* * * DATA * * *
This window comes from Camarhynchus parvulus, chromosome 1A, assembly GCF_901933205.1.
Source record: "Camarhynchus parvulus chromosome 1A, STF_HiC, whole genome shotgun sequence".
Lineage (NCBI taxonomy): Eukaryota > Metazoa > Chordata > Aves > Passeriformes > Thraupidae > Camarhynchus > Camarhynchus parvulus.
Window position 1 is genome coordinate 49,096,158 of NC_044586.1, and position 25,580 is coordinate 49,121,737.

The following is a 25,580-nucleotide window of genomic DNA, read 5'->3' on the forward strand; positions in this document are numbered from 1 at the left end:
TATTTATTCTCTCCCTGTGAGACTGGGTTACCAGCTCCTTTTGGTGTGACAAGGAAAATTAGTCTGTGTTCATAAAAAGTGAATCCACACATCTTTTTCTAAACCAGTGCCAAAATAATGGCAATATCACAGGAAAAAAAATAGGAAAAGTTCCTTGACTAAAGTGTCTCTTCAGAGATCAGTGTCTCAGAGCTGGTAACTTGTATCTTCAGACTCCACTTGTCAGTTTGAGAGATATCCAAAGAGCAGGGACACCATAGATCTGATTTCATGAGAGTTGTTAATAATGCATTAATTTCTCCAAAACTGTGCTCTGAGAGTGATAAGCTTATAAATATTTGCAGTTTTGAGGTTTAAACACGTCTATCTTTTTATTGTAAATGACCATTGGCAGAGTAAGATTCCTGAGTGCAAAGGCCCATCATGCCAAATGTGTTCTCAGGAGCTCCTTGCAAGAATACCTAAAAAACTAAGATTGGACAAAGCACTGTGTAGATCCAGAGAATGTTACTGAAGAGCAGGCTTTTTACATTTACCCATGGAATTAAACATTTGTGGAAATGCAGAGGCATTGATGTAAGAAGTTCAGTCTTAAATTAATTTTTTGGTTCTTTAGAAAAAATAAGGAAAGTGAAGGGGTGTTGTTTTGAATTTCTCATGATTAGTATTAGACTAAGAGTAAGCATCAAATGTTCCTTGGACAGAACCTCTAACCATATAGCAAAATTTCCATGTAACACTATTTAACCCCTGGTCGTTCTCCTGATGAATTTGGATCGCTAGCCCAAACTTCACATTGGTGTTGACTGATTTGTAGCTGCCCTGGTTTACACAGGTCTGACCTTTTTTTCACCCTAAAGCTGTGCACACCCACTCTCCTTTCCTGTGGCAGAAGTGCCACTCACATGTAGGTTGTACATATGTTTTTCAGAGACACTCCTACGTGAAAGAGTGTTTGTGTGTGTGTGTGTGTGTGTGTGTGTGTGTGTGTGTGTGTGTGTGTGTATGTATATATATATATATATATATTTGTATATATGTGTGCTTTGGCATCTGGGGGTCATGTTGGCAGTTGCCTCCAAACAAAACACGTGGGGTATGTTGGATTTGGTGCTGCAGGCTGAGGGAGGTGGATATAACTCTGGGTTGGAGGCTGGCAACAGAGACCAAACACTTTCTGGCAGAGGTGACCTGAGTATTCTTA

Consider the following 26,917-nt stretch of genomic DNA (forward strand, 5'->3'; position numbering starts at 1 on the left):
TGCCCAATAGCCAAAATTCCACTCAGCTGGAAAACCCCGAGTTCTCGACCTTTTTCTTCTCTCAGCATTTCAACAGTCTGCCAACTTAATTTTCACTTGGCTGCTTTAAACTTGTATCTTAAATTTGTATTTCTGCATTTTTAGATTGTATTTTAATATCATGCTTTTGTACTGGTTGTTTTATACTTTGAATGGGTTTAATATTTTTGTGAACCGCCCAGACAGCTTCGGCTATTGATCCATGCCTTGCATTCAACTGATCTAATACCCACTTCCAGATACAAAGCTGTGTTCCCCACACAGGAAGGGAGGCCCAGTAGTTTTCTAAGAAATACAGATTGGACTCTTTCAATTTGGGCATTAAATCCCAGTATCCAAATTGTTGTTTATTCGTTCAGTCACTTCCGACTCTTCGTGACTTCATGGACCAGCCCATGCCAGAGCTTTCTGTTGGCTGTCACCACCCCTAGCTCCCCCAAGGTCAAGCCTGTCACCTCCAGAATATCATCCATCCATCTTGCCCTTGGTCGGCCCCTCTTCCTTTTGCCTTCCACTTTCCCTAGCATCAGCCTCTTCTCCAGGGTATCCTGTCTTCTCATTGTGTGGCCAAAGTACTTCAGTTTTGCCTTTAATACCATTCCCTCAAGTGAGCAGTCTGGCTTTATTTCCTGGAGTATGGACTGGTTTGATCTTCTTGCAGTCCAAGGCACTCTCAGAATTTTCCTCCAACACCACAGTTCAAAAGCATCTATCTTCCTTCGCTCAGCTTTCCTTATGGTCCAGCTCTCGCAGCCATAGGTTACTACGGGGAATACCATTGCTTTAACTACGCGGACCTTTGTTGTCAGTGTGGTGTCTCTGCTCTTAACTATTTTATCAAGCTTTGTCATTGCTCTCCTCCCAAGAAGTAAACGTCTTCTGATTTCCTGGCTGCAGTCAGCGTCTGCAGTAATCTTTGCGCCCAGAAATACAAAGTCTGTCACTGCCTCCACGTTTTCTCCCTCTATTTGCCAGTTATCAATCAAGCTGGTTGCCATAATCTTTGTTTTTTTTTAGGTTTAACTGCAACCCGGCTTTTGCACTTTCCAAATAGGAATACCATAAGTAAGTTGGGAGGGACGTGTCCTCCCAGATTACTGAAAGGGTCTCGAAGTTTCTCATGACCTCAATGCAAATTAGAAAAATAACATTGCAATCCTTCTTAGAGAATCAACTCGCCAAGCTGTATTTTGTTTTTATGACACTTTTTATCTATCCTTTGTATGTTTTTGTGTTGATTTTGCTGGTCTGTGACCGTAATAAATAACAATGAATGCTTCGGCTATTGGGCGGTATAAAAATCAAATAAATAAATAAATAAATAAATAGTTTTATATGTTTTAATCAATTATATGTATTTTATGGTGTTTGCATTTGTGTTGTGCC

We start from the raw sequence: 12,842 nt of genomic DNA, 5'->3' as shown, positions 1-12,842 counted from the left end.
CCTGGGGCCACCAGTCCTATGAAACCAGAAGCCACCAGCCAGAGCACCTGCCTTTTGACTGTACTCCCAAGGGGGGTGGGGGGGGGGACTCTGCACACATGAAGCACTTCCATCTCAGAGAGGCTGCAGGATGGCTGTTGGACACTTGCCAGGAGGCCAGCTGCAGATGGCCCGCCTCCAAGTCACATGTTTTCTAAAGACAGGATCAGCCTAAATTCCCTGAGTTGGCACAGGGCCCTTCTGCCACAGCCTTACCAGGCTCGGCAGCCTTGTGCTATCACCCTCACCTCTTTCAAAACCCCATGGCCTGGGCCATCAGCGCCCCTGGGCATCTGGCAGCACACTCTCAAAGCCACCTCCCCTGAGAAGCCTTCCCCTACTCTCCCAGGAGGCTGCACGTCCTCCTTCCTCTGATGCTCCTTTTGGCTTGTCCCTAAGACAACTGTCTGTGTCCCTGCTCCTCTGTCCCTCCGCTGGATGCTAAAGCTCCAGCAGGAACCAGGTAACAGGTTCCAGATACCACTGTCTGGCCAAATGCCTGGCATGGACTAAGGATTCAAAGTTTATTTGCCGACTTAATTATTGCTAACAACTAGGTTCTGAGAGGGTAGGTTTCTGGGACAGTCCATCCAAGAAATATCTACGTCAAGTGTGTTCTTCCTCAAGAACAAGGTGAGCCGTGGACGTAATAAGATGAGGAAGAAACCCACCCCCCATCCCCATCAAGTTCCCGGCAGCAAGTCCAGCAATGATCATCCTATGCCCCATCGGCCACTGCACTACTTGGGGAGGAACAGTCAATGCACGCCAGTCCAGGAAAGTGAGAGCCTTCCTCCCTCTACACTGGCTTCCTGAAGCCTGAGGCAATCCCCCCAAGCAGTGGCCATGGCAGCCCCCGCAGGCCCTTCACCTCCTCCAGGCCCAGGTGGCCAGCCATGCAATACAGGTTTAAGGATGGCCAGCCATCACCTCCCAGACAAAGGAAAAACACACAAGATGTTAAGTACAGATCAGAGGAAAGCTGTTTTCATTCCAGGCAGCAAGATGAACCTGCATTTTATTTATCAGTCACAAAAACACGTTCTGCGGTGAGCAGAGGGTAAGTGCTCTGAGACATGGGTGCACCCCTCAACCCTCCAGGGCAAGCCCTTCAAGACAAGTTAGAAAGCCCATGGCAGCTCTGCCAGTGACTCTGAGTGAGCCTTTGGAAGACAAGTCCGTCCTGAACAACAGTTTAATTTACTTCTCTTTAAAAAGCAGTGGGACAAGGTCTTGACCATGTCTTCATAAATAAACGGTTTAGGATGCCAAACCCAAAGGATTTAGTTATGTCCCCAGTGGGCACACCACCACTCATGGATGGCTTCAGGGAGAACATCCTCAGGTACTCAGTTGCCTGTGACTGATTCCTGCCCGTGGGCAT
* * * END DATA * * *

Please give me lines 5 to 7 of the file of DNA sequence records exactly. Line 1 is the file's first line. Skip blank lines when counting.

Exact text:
The following is a 25,580-nucleotide window of genomic DNA, read 5'->3' on the forward strand; positions in this document are numbered from 1 at the left end:
TATTTATTCTCTCCCTGTGAGACTGGGTTACCAGCTCCTTTTGGTGTGACAAGGAAAATTAGTCTGTGTTCATAAAAAGTGAATCCACACATCTTTTTCTAAACCAGTGCCAAAATAATGGCAATATCACAGGAAAAAAAATAGGAAAAGTTCCTTGACTAAAGTGTCTCTTCAGAGATCAGTGTCTCAGAGCTGGTAACTTGTATCTTCAGACTCCACTTGTCAGTTTGAGAGATATCCAAAGAGCAGGGACACCATAGATCTGATTTCATGAGAGTTGTTAATAATGCATTAATTTCTCCAAAACTGTGCTCTGAGAGTGATAAGCTTATAAATATTTGCAGTTTTGAGGTTTAAACACGTCTATCTTTTTATTGTAAATGACCATTGGCAGAGTAAGATTCCTGAGTGCAAAGGCCCATCATGCCAAATGTGTTCTCAGGAGCTCCTTGCAAGAATACCTAAAAAACTAAGATTGGACAAAGCACTGTGTAGATCCAGAGAATGTTACTGAAGAGCAGGCTTTTTACATTTACCCATGGAATTAAACATTTGTGGAAATGCAGAGGCATTGATGTAAGAAGTTCAGTCTTAAATTAATTTTTTGGTTCTTTAGAAAAAATAAGGAAAGTGAAGGGGTGTTGTTTTGAATTTCTCATGATTAGTATTAGACTAAGAGTAAGCATCAAATGTTCCTTGGACAGAACCTCTAACCATATAGCAAAATTTCCATGTAACACTATTTAACCCCTGGTCGTTCTCCTGATGAATTTGGATCGCTAGCCCAAACTTCACATTGGTGTTGACTGATTTGTAGCTGCCCTGGTTTACACAGGTCTGACCTTTTTTTCACCCTAAAGCTGTGCACACCCACTCTCCTTTCCTGTGGCAGAAGTGCCACTCACATGTAGGTTGTACATATGTTTTTCAGAGACACTCCTACGTGAAAGAGTGTTTGTGTGTGTGTGTGTGTGTGTGTGTGTGTGTGTGTGTGTGTGTGTGTGTATGTATATATATATATATATATATTTGTATATATGTGTGCTTTGGCATCTGGGGGTCATGTTGGCAGTTGCCTCCAAACAAAACACGTGGGGTATGTTGGATTTGGTGCTGCAGGCTGAGGGAGGTGGATATAACTCTGGGTTGGAGGCTGGCAACAGAGACCAAACACTTTCTGGCAGAGGTGACCTGAGTATTCTTA

Consider the following 26,917-nt stretch of genomic DNA (forward strand, 5'->3'; position numbering starts at 1 on the left):